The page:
• Dave was a SME (subject matter expert) in his area and a long term employee at the org. He had been in his current role for many years and my opportunity with him was to not only help him grow as a product manager but also find ways to share his wealth of knowledge with others.

Every direct report comes with their own unique personality and opportunities that their manager must appreciate and amplify.

Lets now get to the people coaching approach I took for each of my direct reports, along with some outcomes –

  • For Adam (newly hired but technical ), the approach I took was to help him learn the ropes of the new environment and empower him to bring a couple of his proven ideas into our org. There was a delicate balance we had to strike here between him drinking (learning) from a firehose but also championing a couple of concrete ideas that would deliver value and allow him to shine. Over a period of time, Adam was successfully able to do both and really stood out amongst his peers. It was important to me that he was able to bring his authentic self to our new setup and minimize any feeling of the dreaded imposter syndrome that often haunts people in that onboarding stage. He kicked butt and I was eventually able to make the case for his promotion after a year and a half.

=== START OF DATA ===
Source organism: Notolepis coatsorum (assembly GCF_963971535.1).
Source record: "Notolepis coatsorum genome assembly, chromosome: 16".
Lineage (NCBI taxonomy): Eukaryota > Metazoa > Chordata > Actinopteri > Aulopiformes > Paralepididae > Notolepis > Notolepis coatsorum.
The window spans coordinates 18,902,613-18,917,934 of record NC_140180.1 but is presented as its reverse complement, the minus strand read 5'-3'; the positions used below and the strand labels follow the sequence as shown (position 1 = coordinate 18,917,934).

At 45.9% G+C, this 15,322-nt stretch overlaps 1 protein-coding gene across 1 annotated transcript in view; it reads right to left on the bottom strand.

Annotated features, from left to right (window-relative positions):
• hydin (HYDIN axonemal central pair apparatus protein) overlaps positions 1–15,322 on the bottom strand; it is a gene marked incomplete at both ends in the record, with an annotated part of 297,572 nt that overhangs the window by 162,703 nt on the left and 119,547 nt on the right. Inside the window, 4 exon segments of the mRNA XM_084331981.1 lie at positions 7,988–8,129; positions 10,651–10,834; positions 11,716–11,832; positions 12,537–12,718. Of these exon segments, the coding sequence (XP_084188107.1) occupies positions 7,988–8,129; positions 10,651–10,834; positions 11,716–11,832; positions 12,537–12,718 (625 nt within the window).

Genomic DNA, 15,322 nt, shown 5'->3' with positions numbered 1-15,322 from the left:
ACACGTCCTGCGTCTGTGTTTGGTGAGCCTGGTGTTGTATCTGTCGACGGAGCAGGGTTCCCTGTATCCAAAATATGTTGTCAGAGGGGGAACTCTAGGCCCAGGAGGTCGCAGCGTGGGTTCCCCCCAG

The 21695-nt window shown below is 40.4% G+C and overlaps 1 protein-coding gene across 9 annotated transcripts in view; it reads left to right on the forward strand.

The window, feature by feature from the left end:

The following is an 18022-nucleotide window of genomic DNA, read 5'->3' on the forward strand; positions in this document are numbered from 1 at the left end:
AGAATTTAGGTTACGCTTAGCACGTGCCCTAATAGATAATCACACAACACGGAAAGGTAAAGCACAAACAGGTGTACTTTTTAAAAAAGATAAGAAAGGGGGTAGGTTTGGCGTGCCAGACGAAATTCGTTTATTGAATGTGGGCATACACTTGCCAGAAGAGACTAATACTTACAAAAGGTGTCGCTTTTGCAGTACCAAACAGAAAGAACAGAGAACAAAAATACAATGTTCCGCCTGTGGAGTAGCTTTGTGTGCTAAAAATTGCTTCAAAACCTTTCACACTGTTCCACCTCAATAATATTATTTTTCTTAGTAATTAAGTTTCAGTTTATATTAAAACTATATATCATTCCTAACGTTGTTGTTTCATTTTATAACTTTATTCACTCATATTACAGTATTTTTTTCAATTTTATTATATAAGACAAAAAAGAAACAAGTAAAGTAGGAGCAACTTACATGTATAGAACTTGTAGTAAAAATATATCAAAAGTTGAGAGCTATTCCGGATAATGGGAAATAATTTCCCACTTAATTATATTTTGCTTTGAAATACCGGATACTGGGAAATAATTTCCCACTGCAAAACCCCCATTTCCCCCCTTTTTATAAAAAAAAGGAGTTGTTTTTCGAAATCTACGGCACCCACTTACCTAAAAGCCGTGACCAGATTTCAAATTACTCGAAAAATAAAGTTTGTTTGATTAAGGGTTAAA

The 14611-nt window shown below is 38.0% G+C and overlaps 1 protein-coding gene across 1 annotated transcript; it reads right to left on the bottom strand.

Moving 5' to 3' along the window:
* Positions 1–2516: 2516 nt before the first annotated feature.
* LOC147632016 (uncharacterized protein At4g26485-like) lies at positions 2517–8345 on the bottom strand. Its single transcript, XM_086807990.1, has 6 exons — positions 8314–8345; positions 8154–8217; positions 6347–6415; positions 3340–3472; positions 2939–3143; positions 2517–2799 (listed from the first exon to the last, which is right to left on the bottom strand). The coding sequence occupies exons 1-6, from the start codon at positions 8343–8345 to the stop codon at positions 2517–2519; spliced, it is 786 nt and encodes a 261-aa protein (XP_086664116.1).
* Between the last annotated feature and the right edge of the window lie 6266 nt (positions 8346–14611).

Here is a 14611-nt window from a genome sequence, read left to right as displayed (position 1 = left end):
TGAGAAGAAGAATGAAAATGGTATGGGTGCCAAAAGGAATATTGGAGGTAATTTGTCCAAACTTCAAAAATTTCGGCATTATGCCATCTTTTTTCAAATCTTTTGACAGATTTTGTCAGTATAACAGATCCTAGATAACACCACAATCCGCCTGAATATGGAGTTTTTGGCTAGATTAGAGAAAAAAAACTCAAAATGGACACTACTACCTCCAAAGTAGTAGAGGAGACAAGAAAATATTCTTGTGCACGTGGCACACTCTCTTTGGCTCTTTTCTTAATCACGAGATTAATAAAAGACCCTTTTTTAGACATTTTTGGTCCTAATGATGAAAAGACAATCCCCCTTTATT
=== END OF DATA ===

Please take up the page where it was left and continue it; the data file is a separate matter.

• For Bruce (rising star but anxious), my approach focussed on helping him throttle his pace without stifling his passion, while making room for him to contribute and feel good about the outcomes he was driving. We worked on identifying an opportunity where he got to partner with another platform org and create a version of one of our critical products for them. Along the way, Bruce’s team worked with legal to file a patent on the product’s IP. Bruce and his team were recognized at the company level and got to hang with the CEO. I also asked him to kickstart a product CoP (community of practice) for our PdM community which further allowed him to channel his energy and ideas in a new way. Finally, Bruce got a well deserved promotion as well.

There are times when you may need to help slow things down for your direct report in order for them to see the larger context.